Image Description: A picture of the Strasbourg Court
These judgments (referred to in Part I of the post) also make clear that the exceptions in Article 11(2) ECHR are fully capable of catering for the legitimate concerns of states that are home to ‘strategic minorities’, i.e. minorities who may be instrumentalised to advance other countries’ geopolitical interests. These exceptions – allowing for limitations to freedom of association on, inter alia, ‘public order’ grounds – have been found by the ECtHR to be of little relevance in the Home of Macedonian Civilisation and Turkish associations cases. And, in any event, the ‘strategic minorities’ concept may not be the most useful tool for understanding the extra-legal considerations that have dictated the Greek civil courts’ response to the minority associations’ “problem”. The ending, for example, of the dispute between Greece and Northern Macedonia in 2018 has not prevented the courts in question from continuing to outlaw Slavic Macedonian associations. (For example, the CM has been informed that an association of “Serres natives”, separate from the Home of Macedonian Civilisation, was disbanded in 2019 – Serres being a city in Greek Macedonia.)
What the five Article 11 ECHR Strasbourg cases clearly show is that parts of the Greek state apparatus remain obstinately attached to an anachronistically formalistic and ultimately sterile approach to minority issues. The main characteristics of this approach seem to be a phobic reaction to the use of the term Turkish and unabashed inconsistency (denying the presence of any Slavic cultural heritage in Greek Macedonia while promoting the Pomak identity in Greek Thrace). This approach has unfortunately found favour with the Greek civil courts, although – in fairness – the way in which law no. 4491/2017 is drafted may have sent them the wrong message. Its provisions on the reopening of ex parte proceedings for the registration or disbandment of associations place undue emphasis on the restrictions of Article 11(2) ECHR; so, the responsibility for the failure to comply with the three Strasbourg judgments is arguably shared between different branches of government. Be that as it may, few will doubt today that the courts cannot be trusted to make sure that the country honours its ECHR obligations vis-à-vis minority associations.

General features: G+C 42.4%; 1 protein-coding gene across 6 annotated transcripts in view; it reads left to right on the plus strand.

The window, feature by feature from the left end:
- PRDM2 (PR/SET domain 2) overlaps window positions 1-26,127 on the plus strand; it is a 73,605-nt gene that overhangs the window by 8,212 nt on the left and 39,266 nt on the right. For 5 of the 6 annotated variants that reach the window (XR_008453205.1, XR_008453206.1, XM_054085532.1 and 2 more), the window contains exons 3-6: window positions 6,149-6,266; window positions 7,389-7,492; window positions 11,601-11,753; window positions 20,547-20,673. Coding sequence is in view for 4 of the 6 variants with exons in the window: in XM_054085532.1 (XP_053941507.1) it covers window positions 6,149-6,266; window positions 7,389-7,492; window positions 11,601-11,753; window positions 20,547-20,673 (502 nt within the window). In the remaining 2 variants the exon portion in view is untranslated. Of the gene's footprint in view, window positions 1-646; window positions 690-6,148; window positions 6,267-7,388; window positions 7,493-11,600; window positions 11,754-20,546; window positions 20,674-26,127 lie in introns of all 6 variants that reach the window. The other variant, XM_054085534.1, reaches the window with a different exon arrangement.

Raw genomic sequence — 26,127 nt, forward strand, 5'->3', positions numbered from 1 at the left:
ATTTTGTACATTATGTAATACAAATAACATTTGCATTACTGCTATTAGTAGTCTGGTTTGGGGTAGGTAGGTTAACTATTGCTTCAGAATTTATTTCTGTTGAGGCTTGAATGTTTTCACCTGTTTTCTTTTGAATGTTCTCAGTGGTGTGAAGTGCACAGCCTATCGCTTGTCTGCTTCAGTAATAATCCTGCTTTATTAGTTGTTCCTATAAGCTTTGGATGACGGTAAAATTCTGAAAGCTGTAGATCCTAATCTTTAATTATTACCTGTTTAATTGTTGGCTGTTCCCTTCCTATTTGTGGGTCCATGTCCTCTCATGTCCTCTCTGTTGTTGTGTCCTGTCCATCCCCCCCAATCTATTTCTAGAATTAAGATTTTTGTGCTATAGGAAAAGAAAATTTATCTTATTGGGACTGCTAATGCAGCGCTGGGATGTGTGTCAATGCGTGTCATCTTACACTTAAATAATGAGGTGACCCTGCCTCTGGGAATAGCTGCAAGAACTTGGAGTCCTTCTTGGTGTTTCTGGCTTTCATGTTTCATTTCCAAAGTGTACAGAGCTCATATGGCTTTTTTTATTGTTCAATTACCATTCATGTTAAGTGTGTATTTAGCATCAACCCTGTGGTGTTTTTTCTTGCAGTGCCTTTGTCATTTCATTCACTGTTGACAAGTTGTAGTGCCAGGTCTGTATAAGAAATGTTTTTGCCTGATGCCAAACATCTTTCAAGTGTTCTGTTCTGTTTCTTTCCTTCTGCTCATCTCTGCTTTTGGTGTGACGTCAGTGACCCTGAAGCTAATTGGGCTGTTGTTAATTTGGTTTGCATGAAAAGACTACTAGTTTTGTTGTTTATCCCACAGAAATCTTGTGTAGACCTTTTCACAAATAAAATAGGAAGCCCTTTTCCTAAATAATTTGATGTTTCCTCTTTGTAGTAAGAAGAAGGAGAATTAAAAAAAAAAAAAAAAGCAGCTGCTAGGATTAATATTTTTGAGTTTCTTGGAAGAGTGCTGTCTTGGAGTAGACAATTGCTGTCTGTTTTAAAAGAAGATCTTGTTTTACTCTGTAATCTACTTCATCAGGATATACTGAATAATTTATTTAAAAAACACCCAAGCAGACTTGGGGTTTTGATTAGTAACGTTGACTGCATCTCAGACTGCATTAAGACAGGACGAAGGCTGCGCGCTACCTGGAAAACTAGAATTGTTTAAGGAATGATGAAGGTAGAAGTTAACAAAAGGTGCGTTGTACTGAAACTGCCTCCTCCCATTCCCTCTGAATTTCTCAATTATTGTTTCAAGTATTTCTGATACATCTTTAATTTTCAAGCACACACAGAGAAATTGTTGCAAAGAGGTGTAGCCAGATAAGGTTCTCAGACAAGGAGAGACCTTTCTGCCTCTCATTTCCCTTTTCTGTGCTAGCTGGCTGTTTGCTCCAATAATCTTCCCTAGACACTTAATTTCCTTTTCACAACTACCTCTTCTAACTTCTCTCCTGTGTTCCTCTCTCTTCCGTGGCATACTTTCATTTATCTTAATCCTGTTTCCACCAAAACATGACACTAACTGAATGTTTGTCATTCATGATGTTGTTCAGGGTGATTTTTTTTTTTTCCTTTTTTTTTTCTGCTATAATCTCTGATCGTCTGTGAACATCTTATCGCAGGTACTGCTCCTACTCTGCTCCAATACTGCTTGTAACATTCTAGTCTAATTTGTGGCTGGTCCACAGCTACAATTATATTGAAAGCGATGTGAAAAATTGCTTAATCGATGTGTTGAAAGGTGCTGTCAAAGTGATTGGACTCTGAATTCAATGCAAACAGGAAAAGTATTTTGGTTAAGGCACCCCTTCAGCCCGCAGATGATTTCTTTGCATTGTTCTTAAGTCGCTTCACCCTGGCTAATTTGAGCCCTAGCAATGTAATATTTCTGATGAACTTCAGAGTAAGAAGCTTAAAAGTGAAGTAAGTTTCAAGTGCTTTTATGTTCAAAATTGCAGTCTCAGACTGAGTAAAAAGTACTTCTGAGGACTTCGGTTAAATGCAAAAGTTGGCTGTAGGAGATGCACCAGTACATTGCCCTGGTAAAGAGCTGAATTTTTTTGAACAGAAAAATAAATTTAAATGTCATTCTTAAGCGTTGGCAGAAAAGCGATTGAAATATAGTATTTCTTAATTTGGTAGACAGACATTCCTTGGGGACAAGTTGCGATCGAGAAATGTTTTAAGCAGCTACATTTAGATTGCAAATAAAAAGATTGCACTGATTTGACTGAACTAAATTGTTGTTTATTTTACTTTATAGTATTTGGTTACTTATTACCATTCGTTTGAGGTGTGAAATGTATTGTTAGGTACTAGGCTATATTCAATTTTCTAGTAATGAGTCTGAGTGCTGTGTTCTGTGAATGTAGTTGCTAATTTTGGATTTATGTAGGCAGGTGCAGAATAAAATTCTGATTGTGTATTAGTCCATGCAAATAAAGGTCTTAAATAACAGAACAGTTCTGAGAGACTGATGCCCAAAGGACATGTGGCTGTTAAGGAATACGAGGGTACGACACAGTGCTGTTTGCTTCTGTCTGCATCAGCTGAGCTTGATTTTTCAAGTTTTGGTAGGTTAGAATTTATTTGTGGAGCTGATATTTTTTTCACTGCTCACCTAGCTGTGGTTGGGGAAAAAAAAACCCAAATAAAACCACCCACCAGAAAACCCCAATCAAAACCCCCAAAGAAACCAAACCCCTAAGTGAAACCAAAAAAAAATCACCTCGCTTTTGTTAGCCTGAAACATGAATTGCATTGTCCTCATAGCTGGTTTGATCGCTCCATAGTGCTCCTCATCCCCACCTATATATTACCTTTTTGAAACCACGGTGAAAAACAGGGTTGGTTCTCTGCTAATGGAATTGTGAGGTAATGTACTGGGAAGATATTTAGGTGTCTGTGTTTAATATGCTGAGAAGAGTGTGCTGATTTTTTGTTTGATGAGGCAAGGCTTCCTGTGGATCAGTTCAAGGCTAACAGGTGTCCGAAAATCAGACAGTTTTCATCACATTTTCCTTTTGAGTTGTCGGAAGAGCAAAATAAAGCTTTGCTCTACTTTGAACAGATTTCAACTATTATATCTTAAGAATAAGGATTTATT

Greek Parliament, therefore, must intervene again and introduce an administrative procedure (as opposed to the current ex parte judicial one) for the registration of all non-profit making outfits. When this happens, the now definitely disbanded Turkish Union of Thrace should be encouraged to reapply domestically. Strasbourg should, of course, remain extra vigilant all along, keeping the Home of Macedonian Civilisation and Turkish associations cases under close Article 46 scrutiny. At a time when the CoE human-rights system seems to have started attaching renewed emphasis on the proper implementation of ECtHR judgments it would be wrong for the CM to give the impression that it is prepared to create an exceptional regime for states claiming to “host strategic minorities”. CM practice directly affects the application of the ECHR and should allow no room for additional de facto restrictions on minority members’ Article 11 rights.
Most importantly, compliance with the judgments in question will help Greece project a different image internationally, that of a confident, modern, inclusive state. Annoying (to avoid the use of terms such as harassing or oppressing) its citizens is not the most appropriate or intelligent or constructive way in which a state may react to tensions in its relations with its neighbours. On the contrary, Greece has much to gain through positive engagement with the CoE monitoring procedures. Pursuing, genuinely and consistently, a human-rights agenda in Strasbourg, which has currently under review the situation in 47 European countries (and not just 27 as is the case with the EU), may after all be the best way of serving the country’s ‘national interest’.